School of Social Work

No. 28 M.S.W. Program in the U.S.

By Alan Rodriguez Espinoza
VCU School of Social Work

Student homelessness and housing instability have been discussed on the Senate floor for years. While data and statistics have added to the conversation, the testimony of Virginia Commonwealth University alum Elaine Williams brought something new — a first-hand experience of student homelessness.

Williams, (B.S.W.’17/SW), says universities across the country are failing students facing housing instability by not providing them with the needed resources. Once homeless herself, she says “the unawareness on university campuses of youth experience of homelessness has created barriers.”

“Homeless youth don’t look like your average homeless person,” Williams said. “Youth experiencing homelessness aren’t a person begging for change. It’s someone that goes to school and works with you every single day, but they don’t have a stable living situation.”

In late November, Williams had the opportunity to raise awareness of these issues in front of the Senate Committee on Health, Education, Labor and Pensions. The committee focused on how to simplify the application process for federal student aid, otherwise known as FAFSA.

“I have been working for years to both simplify the FAFSA process and ensure that it is accessible to all students interested in pursuing a college degree,” Sen. Tim Kaine (D-Va.) stated in an email. “Parents and students need a clear idea of their overall aid package as early as possible to help them make the right decision for their family and set them up for success.”

Seeking a student’s perspective on the matter, Kaine and the other committee members called Williams into a bipartisan interview, after which she was approved to deliver a testimony on the Senate floor.

In her testimony, Williams explained the ways in which the FAFSA presented her with barriers in the past and how Congress can alter the application to be more efficient. She says a lot of the flaws with FAFSA revolve around documentation requirements.

“They told me I needed a letter from certain kinds of homeless shelters, but there are no homeless shelters in Richmond for youth,” Williams stated in her testimony.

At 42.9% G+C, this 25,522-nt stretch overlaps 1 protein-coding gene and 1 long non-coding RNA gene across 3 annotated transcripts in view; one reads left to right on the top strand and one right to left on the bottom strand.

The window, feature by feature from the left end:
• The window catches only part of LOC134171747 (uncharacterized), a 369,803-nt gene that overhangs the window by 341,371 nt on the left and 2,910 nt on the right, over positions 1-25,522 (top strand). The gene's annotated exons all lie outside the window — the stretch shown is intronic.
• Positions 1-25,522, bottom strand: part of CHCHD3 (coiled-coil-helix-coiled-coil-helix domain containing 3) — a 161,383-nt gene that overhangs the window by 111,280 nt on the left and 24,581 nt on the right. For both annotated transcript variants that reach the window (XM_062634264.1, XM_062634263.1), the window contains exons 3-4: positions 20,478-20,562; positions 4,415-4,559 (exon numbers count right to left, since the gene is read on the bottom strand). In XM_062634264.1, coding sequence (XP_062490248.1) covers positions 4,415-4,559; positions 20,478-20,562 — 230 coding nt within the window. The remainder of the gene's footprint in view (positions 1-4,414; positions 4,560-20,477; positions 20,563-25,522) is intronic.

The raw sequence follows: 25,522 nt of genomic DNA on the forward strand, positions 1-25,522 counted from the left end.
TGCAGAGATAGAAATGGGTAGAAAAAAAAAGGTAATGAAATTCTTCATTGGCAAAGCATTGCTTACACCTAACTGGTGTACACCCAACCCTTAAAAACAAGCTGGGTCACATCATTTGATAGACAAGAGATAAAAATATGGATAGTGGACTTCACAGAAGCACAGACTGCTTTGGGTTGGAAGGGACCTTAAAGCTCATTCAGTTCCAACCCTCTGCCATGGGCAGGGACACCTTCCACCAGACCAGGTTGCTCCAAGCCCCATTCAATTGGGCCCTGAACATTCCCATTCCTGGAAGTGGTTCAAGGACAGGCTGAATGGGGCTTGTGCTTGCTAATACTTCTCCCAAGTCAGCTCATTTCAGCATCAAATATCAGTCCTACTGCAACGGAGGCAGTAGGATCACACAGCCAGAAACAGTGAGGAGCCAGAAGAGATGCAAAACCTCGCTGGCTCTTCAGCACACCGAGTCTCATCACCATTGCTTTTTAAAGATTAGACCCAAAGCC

“Elaine’s testimony at the HELP Committee hearing provided invaluable insight into the challenges that homeless youth and students who do not have access to parents’ tax forms, referred to as ‘unaccompanied youth,’ face,” a representative from Kaine’s office stated.

“Senator Kaine is looking into the recommendations that Elaine suggested and how the FAFSA verification process can be improved.”

Williams also recommended Senators “eliminate the requirement for unaccompanied homeless youth to have their status re‐determined every year,” which she says “creates more paperwork burdens for students” and deters students from seeking other forms of financial aid.

“I am in debt because I lost out on qualifying for scholarships that I should have qualified for based on my income,” Williams said. “There were several times when it took four months into school before I was approved for financial aid. How can I thrive in school when I have this balance hanging over my head?”

Kaine’s office points to the Simplifying Financial Aid for Students Act as a step in the right direction.

“It would permit FAFSA applicants to use data from the second preceding tax year,” they said. The bill would also “allow students to apply earlier for aid, facilitate a better alignment of the aid application process, and provide more time for students to evaluate awards and make informed decisions about the net costs of college.”

Williams, who graduated from the VCU School of Social Work in May of 2017, first encountered homelessness in middle school, when her mother lost custody of Williams due to problems with addiction and mental health. Without stable housing, Williams moved six times throughout middle school and high school.

“I grew up in poverty, and I didn’t see anyone around me going to college,” she stated in her testimony. “I wanted something different for myself.”

According to a national survey from the University of Chicago, “one in 10 young adults ages 18-25, and at least one in 30 adolescents ages 13-17, experience some form of homelessness unaccompanied by a parent or guardian.” Williams wanted to rise above, but the FAFSA made her “feel even more stigmatized.”

The opportunity to share her experience has changed that.

She says sharing her story “helped [her] understand the importance of advocacy, the importance of not giving up… This has given me the strength to keep going.”

“Every youth deserves fair opportunity no matter their experience,” Williams says. “These are young people experiencing homelessness on their own, so if we don’t create a safety net or access to resources that make it easier for them to actually achieve something, we are part of the problem.”

Categories Alumni, Community, Faculty and staff, Students
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